EPA holds hearing on refinery emission standards…KBR wins Canadian gasification unit contract…Sugar Land-based Imperial Sugar Company forms joint venture with Mexican sugar processor…
The Environmental Protection Agency is holding a hearing on its proposed rule for the National Emissions Standards for Hazardous Air Pollutants for Petroleum Refineries today at the Hartman Park Community Center on East Avenue. The EPA sets emission standards for hazardous air pollutants—a class of 189 chemicals known or suspected of having adverse effects on health. The carcinogens Benzene and 1,3 butadiene from refinery emissions are of particular concern in the Houston area, particularly in east Houston. The EPA says the chemicals are linked to increased rates of childhood leukemia in the Ship Channel area.
KBR has been awarded a $225 million contract to construct a gasification unit in Canada, according to the Houston Business Journal. The project is for Lurgi, a subsidiary of French industrial gases company Air Liquide. KBR will fabricate about 100 modules for the Edmonton, Alberta, project, beginning next year.
Information sessions about the Louisiana Road Home program are being held in Houston through this week at the Louisiana Road Home office on West Park. Those who owned a home damaged by Hurricane Katrina or Rita can apply for assistance from the program created by Governor Kathleen Blanco, the Louisiana Recovery Authority and the Office of Community Development. The program affords eligible homeowners up to $150,000 in compensation for their losses to get back into their homes. Information is on their Web site.
Sugar Land-based Imperial Sugar Company has formed a joint venture with Mexican sugar processor Ingenios Santos, according to the Houston Business Journal, to market sugar in Mexico. Imperial says the deal, which includes sugar produced in Mexico or imported from the U.S., is made possible by the full implementation of the North American Free Trade Agreement on January 1st.
A survey by ExecuNet reveals that retention strategies designed to reduce voluntary executive turnover may be losing ground. According to a survey of 151 executives in the pay range of $200,000, about 76 percent report they are not satisfied or are somewhat dissatisfied with their current job. Among those unhappy at work, 75 percent are actively searching or preparing to search for a new opportunity. The top reasons for dissatisfaction include lack of challenge/personal growth, limited advancement opportunity, boss not a good match, restricted managerial responsibility and differences in culture.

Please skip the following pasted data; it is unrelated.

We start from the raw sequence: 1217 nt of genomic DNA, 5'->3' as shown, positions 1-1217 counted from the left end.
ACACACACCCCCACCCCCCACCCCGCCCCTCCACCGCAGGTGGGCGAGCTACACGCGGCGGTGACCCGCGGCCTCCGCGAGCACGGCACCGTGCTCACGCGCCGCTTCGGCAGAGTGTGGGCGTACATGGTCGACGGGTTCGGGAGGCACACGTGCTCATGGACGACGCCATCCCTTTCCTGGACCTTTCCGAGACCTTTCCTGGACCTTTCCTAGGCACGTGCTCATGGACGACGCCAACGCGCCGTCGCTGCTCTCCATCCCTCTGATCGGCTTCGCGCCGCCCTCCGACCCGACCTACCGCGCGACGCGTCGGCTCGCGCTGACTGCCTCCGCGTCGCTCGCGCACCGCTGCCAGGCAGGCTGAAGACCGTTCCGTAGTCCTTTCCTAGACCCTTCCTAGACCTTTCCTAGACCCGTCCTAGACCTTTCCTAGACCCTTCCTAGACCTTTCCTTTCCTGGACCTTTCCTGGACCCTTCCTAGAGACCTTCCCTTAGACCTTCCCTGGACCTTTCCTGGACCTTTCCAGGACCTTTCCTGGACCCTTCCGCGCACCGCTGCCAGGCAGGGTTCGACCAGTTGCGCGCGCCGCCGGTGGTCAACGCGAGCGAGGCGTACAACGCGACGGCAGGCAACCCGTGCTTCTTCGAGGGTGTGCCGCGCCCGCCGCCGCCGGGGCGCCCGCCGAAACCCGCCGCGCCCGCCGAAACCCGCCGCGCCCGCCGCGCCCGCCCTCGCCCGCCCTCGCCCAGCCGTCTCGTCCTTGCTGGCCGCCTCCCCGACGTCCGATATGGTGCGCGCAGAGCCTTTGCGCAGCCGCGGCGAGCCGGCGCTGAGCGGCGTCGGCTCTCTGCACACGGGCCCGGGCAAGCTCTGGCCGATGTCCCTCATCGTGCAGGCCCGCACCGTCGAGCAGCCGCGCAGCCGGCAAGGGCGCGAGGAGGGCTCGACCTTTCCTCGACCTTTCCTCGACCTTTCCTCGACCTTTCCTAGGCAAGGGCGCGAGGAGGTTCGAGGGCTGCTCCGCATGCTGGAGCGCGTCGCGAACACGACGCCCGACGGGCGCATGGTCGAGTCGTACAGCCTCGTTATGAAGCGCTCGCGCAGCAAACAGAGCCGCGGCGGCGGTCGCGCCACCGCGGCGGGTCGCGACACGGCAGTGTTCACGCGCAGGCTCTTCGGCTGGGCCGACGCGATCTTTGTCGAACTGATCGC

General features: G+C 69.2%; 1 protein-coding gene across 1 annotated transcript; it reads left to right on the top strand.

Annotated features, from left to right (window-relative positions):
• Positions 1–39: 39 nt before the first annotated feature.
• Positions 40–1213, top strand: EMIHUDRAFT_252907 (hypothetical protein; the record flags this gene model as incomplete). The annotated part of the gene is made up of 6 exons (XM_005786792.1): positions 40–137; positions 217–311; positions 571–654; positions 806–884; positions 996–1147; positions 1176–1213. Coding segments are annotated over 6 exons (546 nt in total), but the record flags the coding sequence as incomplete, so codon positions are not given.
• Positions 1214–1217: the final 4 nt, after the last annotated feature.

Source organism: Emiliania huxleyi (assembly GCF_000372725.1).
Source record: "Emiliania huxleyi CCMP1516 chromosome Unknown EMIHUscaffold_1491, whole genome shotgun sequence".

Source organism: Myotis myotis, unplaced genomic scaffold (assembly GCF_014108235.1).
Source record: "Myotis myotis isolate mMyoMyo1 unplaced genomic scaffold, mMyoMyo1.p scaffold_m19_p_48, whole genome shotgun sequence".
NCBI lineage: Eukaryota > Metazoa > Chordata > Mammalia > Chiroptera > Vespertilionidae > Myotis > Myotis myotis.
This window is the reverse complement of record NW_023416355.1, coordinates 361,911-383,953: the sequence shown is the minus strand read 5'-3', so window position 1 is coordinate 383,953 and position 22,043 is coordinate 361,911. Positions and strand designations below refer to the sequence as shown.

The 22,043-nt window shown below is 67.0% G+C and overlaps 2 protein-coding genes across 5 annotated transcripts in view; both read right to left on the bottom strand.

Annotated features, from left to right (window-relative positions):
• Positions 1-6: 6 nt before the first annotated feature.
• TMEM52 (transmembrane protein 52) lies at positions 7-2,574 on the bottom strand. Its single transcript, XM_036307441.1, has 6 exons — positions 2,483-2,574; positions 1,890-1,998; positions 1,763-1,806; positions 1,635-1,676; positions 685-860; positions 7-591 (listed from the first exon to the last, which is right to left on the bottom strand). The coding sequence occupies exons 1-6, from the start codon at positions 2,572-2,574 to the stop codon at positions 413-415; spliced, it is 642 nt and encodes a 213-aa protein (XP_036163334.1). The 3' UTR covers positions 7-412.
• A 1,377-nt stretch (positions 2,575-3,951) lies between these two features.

The American Staffing Association says staffing industry employment was at an all-time high in the third quarter, according to the Houston Business Journal, growing to an average of about 3.1 million jobs. That’s 2.3 percent higher than in the same period last year.
Houston-based Savage Design Group has changed its name to Savage. The 34-year-old firm specializes in branding and corporate design.
Michael Gaertner worried he could lose his company. A group called the Business Software Alliance had written him to claim that his ten-person architectural firm in Galveston was using unlicensed software. The letter demanded $67,000 or else the BSA would seek more in court. That amount of money represents most of one year’s profit at Gaertner’s firm. An analysis by the Associated Press reveals that targeting small businesses is a lucrative strategy for the Business Software Alliance. That’s the main global copyright-enforcement watchdog for such companies as Microsoft, Adobe Systems and Symantec. Of the $13 million that the BSA reaped in software violation settlements with North American companies last year, the AP found that almost 90 percent came from small businesses. The BSA is well within its rights to wring expensive punishments aimed at stopping the willful, blatant software copying that undoubtedly happens in many businesses. And its leaders say they concentrate on small businesses because that’s where illegitimate use of software is rampant. But technology managers and software consultants say the picture has more shades of gray than the BSA acknowledges. Companies of all sizes say they inadvertently run afoul of licensing rules because of problems the software industry itself has created. Unable or unwilling to create technological blocks against copying, the industry has saddled its customers with complex licensing agreements that are hard to master.